Reducing construction costs with big fans

July 14, 2016

All photos courtesy Big Ass Fans

By Vicky Broadus
Architects often sell their clients on the promise of large overhead fans based on the argument of long-term energy savings from reduced reliance on HVAC. Architect Antonio Santini and his team at RED Studio persuaded an initially skeptical client by devising an overall plan for a new office building that not only offered long-term savings, but more importantly, was also less expensive in its upfront costs. This resulted in a clean, uncluttered interior that is both a showcase of energy-efficiency and a flexible environment putting employees’ well-being first. The innovative use of large overhead fans also required creative rethinking of the lighting design that earned the studio an award from the Illuminating Engineering Society (IES).

Fans in an office space
RED Studio’s client, Kiewit Corporation, is among the largest construction firms in the world. The Omaha, Nebraska-based corporation wanted a new building for its Toronto office, Peter Kiewit Infrastructure. Santini described his client’s goals for providing thermal comfort as similar to most—a cost-effective system that ran smoothly. Additionally, Kiewit had an environmental mandate. While it was not focused on Leadership in Energy and Environmental Design (LEED) ratings, it still wanted to be mindful of environmental solutions.

“If it was in their budget, then they could make the case to their corporate executives,” Santini said of considering
new solutions.

Santini and RED Studio had conducted research into indoor air quality (IAQ) and distribution through the use of large overhead fans, and were eager to put it to use. They knew that by supplementing conditioned air with cooling airflow, businesses could greatly reduce air conditioning use and cost—from three to six per cent for every degree the thermostat is raised. In winter, the fans efficiently and completely distribute heated air, saving a similar amount.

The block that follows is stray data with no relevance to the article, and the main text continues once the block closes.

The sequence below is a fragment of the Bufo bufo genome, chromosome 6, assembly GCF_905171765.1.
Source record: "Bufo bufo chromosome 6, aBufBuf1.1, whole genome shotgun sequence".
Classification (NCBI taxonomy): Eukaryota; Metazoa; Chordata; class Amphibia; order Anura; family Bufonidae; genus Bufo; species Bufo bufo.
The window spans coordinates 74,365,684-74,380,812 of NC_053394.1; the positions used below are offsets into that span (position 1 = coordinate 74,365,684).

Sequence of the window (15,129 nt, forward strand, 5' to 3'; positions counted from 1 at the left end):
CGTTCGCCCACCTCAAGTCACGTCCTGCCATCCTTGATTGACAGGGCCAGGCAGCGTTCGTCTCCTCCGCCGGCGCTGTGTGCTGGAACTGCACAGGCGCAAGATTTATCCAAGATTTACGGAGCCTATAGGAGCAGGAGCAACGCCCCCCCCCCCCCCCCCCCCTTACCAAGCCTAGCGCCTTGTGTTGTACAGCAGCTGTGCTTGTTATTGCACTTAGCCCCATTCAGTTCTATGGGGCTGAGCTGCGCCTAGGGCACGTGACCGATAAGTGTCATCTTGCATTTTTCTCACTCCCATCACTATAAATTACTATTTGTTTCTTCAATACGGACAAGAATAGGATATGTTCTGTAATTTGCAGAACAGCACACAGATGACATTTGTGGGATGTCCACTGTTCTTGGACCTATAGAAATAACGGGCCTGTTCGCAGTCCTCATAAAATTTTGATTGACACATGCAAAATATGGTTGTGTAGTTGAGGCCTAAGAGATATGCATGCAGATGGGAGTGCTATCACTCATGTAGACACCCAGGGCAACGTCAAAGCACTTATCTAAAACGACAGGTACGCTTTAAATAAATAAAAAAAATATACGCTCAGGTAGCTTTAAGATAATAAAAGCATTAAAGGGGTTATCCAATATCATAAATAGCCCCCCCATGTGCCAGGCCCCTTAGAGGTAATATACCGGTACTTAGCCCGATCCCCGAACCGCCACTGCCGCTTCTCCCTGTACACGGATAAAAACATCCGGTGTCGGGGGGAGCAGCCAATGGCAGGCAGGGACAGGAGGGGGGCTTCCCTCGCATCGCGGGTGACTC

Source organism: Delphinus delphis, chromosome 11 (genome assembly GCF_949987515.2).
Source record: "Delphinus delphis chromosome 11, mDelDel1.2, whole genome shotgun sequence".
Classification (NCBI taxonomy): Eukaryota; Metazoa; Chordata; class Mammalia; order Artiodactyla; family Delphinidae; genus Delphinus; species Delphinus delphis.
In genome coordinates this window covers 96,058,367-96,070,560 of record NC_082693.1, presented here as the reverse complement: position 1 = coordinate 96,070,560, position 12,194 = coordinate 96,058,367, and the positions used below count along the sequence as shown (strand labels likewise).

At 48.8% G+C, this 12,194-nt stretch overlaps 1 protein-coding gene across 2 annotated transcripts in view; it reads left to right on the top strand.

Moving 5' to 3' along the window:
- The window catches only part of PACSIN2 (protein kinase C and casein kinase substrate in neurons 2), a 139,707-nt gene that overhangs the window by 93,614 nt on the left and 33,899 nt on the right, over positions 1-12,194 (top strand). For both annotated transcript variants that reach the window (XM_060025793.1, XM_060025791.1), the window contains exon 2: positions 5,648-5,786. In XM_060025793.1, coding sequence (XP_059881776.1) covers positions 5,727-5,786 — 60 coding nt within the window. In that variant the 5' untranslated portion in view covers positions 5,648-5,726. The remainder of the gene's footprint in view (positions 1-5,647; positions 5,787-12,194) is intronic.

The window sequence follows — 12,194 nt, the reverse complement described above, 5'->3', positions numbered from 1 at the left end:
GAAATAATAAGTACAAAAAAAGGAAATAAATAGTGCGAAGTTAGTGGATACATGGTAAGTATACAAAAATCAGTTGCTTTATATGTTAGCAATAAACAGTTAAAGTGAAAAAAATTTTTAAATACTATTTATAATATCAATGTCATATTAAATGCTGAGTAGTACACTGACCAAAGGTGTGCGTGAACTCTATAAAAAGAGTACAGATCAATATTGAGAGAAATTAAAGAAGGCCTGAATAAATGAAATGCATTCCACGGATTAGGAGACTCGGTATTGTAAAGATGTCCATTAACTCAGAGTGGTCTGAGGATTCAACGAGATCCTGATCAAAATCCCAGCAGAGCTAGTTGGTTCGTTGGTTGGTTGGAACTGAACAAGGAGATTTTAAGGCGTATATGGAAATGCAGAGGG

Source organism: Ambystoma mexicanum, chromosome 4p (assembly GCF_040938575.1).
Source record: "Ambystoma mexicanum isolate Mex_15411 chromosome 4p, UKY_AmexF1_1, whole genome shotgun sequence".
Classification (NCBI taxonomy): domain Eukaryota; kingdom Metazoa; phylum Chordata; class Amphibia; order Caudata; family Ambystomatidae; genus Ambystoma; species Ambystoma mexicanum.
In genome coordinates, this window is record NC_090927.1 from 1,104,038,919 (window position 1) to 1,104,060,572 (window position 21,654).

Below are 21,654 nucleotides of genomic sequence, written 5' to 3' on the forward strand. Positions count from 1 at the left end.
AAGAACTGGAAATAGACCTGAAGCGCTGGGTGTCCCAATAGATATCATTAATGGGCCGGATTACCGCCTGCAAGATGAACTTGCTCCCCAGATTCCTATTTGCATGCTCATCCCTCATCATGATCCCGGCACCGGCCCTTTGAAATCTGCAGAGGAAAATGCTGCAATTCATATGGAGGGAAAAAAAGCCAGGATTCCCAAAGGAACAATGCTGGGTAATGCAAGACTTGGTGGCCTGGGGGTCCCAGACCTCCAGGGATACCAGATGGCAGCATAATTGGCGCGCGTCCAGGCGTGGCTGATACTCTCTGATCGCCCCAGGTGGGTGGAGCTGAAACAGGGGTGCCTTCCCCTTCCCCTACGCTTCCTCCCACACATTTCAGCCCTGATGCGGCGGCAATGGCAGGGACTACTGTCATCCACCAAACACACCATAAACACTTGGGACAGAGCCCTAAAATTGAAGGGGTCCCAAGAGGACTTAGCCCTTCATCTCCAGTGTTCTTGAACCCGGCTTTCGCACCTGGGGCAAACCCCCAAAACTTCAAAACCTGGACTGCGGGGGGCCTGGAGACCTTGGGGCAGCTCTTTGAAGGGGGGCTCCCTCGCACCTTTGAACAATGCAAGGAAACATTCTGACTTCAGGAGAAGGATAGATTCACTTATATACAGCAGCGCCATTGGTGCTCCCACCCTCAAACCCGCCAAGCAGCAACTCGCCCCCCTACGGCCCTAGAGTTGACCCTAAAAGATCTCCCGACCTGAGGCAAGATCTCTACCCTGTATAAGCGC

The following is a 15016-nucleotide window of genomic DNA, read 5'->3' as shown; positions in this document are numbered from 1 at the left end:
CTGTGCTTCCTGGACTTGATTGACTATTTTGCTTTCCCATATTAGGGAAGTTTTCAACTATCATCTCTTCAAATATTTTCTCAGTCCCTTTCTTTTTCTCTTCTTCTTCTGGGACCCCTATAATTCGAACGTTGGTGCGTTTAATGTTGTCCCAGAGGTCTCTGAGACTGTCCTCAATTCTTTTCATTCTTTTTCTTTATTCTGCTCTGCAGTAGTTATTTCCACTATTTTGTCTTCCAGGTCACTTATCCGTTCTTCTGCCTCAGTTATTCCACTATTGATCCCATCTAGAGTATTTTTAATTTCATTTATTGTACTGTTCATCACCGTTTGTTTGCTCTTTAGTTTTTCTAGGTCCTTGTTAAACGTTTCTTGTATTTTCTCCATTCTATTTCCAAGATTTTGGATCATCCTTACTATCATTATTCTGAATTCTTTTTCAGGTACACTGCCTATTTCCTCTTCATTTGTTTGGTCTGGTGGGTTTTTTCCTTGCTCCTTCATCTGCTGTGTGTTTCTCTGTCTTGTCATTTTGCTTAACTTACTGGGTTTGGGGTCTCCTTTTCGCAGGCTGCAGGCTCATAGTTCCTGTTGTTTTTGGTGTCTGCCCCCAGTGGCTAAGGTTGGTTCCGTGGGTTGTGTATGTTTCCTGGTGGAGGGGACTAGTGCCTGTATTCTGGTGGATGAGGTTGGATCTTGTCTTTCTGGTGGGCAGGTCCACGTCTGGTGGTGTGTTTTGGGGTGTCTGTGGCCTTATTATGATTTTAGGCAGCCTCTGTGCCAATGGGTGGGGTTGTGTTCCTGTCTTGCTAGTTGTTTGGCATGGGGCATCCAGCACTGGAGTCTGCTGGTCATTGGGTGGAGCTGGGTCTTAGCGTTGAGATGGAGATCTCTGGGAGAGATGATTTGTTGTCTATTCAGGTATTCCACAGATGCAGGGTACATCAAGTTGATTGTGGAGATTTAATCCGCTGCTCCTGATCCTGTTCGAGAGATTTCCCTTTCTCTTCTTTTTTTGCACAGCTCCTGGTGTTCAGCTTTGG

RED Studio saw the Kiewit project as an opportunity to create a showcase for the large construction company. However, it would take some time to design an innovative plan and persuade Kiewit’s engineers it could do more than save energy costs—that is, it could save money on the front end as well.

“We introduced them to the notion of bringing in the fans and completely rethinking the mechanical strategy,” Santini said. “What we did was essentially go back to the drawing board.”

The design
Due to the nature of the building—open-concept industrial-style with 5.5-m (18-ft) high ceilings—the standard solution for the environment is to, in Santini’s words, “litter the ceilings with ductwork and units and try to capitalize as much as you can on distribution to get to where you need to be.”

This presents various challenges when it comes to design and air quality. Santini’s team of mechanical engineers and their vendor stripped down the mechanical units and distributions to capitalize on the overhead fans—17 in total across the 3000-m2 (33,000-sf) structure.

Executives in the Peter Kiewit Infrastructure office in Toronto were initially skeptical of the high-volume low-speed (HVLS) fans replacing traditional HVAC and ductwork, but ultimately the cost-savings, energy efficiency, and occupant comfort won them over.

Santini said it achieved three things: